Queen Jazz Album – Reaction – Part 1- Requested

Wow Queen Album 7 Jazz Part I done and so wonderful and so caught off guard with the 1st and 3rd song beautiful.
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Published on Mar 8, 2011
Queen Performing Mustapha During Jazz Album
Category
Music
Music in this video
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Song
Mustapha (Remastered 2011)
Artist
Queen
Album
Jazz [2011 Remaster]
Licensed to YouTube by
Believe Music, UMG (on behalf of Queen YouTube Music Key); SOLAR Music Rights Management, EMI Music Publishing, CMRRA, UBEM, and 6 Music Rights Societies

Comments

Todd Mathers says:

Grew up with Queen. I remember being hugely disappointed with this album when it was first released. I’ve not changed my opinion over the years, although there are a few good ones on it (Fat Bottomed Girls, Don’t Stop Me Now, Jealousy). As a full album, I’d say it has the weakest set of songwriting in their entire catalogue, being slightly behind The Miracle (and not counting the Flash Gordon soundtrack). In terms of the make-up of the album, I would say that Jazz is most similar to Sheer Heart Attack, in the sense that it goes into many different places musically – the difference being that the quality of song writing and production on SHA is nearly flawless and Jazz has several pretty weak songs (IMO). Just an opinion and to each his own – if others love this album, I that’s great.

The Queen & toy collector says:

Freddie was born Zanzibar 5th September 1946

Droosy1 1 says:

Jazz is an underrated album. No love for this album even among the bandmembers, but so many great songs on it: Mustapha, Bicycle Race, Fat Bottom Girls, Jealousy, Let Me Entertain You, Don´t Stop Me Now, Dead on Time or In Only Seven Days

Gonzalo Lopez K. says:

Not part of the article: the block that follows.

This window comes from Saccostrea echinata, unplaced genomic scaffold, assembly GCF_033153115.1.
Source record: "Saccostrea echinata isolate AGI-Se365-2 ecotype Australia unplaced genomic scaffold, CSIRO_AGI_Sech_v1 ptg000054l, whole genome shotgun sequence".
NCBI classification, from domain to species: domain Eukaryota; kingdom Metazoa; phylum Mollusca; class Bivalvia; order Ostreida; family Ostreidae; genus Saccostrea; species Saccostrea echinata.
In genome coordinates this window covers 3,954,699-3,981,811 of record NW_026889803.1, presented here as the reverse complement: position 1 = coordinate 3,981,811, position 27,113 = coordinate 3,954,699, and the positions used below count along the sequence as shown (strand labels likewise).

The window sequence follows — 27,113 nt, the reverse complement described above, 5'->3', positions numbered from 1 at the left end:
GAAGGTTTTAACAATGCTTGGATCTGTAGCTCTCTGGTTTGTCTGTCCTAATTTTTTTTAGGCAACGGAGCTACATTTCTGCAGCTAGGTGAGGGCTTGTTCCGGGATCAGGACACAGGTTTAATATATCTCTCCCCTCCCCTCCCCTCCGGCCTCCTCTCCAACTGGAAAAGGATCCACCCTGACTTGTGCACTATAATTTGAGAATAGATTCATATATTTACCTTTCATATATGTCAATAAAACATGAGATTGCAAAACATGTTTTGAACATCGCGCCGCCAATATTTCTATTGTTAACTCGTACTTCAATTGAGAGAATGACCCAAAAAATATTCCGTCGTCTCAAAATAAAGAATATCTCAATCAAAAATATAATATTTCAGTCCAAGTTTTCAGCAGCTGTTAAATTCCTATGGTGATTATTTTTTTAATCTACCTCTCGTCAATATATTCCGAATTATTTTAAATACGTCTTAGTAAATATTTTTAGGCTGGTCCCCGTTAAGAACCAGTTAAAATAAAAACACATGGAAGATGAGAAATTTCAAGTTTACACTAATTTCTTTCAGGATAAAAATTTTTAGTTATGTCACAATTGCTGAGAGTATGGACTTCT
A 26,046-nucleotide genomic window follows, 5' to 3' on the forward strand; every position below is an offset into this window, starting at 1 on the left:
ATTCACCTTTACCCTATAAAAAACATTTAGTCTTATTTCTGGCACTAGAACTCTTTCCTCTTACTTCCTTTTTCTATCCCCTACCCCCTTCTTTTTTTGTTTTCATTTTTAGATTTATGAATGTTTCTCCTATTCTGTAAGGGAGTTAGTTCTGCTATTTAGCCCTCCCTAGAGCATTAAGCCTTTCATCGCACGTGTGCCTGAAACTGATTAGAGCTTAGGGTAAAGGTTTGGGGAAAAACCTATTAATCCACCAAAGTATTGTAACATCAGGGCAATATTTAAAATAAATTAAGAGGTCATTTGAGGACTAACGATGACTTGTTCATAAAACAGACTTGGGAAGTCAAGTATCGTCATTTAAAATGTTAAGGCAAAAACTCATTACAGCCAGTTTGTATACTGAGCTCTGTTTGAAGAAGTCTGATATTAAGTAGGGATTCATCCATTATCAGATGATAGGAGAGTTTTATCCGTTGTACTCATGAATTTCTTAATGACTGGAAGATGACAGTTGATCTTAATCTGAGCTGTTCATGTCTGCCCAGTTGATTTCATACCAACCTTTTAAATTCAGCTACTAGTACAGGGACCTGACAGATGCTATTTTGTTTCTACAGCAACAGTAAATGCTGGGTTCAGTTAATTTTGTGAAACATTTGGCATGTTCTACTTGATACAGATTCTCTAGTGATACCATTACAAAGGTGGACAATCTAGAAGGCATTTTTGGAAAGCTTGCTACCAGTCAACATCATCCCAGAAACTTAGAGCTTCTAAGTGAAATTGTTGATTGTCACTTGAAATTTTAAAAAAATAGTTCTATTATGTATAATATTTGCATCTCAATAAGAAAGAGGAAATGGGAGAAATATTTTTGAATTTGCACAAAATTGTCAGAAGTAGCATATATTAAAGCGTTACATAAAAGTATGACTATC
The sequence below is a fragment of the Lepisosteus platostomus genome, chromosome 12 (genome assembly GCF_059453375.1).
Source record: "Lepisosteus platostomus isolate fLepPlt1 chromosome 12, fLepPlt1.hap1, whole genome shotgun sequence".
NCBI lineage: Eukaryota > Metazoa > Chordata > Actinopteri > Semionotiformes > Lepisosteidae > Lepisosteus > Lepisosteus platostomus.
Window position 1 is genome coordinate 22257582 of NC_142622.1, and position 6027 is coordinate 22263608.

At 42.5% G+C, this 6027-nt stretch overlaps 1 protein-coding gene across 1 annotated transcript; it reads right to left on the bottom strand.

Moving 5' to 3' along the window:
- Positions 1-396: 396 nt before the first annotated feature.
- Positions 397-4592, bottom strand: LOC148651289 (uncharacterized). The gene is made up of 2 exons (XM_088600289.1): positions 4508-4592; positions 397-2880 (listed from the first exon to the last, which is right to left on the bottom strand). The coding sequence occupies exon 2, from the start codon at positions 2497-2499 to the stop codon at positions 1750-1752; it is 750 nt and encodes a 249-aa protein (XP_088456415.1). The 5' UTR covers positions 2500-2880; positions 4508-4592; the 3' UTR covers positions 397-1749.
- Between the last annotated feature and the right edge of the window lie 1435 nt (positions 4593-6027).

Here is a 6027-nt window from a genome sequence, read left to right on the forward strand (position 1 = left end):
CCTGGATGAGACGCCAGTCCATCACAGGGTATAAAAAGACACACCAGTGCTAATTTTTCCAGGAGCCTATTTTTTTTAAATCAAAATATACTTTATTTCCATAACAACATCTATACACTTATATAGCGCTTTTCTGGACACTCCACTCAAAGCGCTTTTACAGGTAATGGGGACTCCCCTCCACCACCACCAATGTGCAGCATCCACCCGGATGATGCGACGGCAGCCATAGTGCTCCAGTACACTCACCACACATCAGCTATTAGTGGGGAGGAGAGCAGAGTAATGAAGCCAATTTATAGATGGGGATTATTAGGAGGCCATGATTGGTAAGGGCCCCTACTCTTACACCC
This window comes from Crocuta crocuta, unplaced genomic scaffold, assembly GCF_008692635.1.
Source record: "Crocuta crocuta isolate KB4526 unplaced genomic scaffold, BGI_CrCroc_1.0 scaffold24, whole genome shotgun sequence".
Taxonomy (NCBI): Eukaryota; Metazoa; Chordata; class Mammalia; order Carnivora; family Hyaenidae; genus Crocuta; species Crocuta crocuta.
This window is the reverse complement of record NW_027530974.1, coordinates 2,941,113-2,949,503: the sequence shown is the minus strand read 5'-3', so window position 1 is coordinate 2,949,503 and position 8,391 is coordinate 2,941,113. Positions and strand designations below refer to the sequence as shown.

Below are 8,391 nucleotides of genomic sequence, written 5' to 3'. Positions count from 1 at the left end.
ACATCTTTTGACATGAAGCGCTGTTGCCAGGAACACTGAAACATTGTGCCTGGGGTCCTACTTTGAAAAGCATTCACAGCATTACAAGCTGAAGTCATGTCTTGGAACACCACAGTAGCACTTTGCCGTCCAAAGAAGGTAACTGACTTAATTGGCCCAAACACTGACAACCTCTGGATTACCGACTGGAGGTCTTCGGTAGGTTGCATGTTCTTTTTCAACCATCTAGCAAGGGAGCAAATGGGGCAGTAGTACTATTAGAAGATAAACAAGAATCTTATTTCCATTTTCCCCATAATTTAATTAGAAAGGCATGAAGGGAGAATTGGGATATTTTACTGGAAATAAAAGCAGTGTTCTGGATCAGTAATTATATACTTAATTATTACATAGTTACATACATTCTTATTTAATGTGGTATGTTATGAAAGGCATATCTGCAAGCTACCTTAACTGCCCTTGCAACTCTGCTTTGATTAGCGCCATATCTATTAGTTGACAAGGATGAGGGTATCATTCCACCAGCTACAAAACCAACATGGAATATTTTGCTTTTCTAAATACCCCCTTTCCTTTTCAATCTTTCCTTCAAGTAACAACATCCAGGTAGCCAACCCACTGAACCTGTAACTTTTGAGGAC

Finally! I was waiting for this!!!

Druid Khan says:

Freddie was born in Africa, on the island of Zanzibar, and was brought in the boarding school system of India.

Toddy says:

Brilliant album

Darrell Waller says:

Finally!!! My favorite album!!!! Love every song on this album and I can’t say that about every Queen album!

KD1211 says:

PLEASE REACT TO MICHAEL

John Andrews says:

On the albums, you get the uncut version of the butchered singles.

Centaurus says:

Subbed just because you like my favourite Queen album.

QVIRINVS says:

Farouk Bulsara was born in Tanzania, but was indian (both the parents were, living there cause his father was a diplomat if i remember well)

picturedlife1 says:

Nothing in Mustapha is a real word, except Mustapha, Allah, Ibrahim and pray for you.

Sunshineroadie says:

u should watch marc martel he’s amazing

Itoarazi official says:

This album does NOT get the love it deserves. It was such a departure from their earlier albums, but it proved that they had some serious balls to try something wildly different. Thanks for this!!

davogladwin says:

Mustapha might have been a tongue in cheek homage to the fact that the Brits might have thought he was Pakistani rather than Indian! They allude to that in the movie Bohemian Rhapsody when they keep calling him Paki.
 What a song!!!

Steven Nodlehs says:

Fred was born in Zanzibar in the Indian Ocean off the coast of Africa.

Polux Saurus says:

Mustapha is so awesome and unexpected as an opener. These guys sound incredibly confident at this time. Some say this album isn’t particularly good, I think it’s full of gems. It was also my first exposure to Queen. I even love that hypnotic cover design.

J0hNF_UK says:

Queen loved to surprise you with their songs. They kind of subverted your expectations a little. Mustapha, for instance, is totally unexpected, especially as an opener, and the sound quality to begin with gets you wondering whether your headphone jack is all the way in, (it sounds mono), but then, at the chorus kicks in, bam! You’re given both barrels of meaty stereo goodness! The song has a number of salutations in Arabic, Persian and Turkish and has that Arabian feel to it. Freddie, (real name Farokh Bulsara), was originally a Parsee from Zanzibar, and was Zoroastrian, despite the lyrics suggesting he was Muslim. It’s an interesting introductory song that makes you smile.

The album version of Fat Bottomed Girls is slightly different to the single version, and the video to this was rather daring for its time as it had a whole lot of naked women riding around a stadium! Not that you got to see too much, as it would never have got passed the censors! The song makes reference to a later song, Bicycle Race, which in turn also mentions Fat Bottomed Girls! Which is a nice touch.

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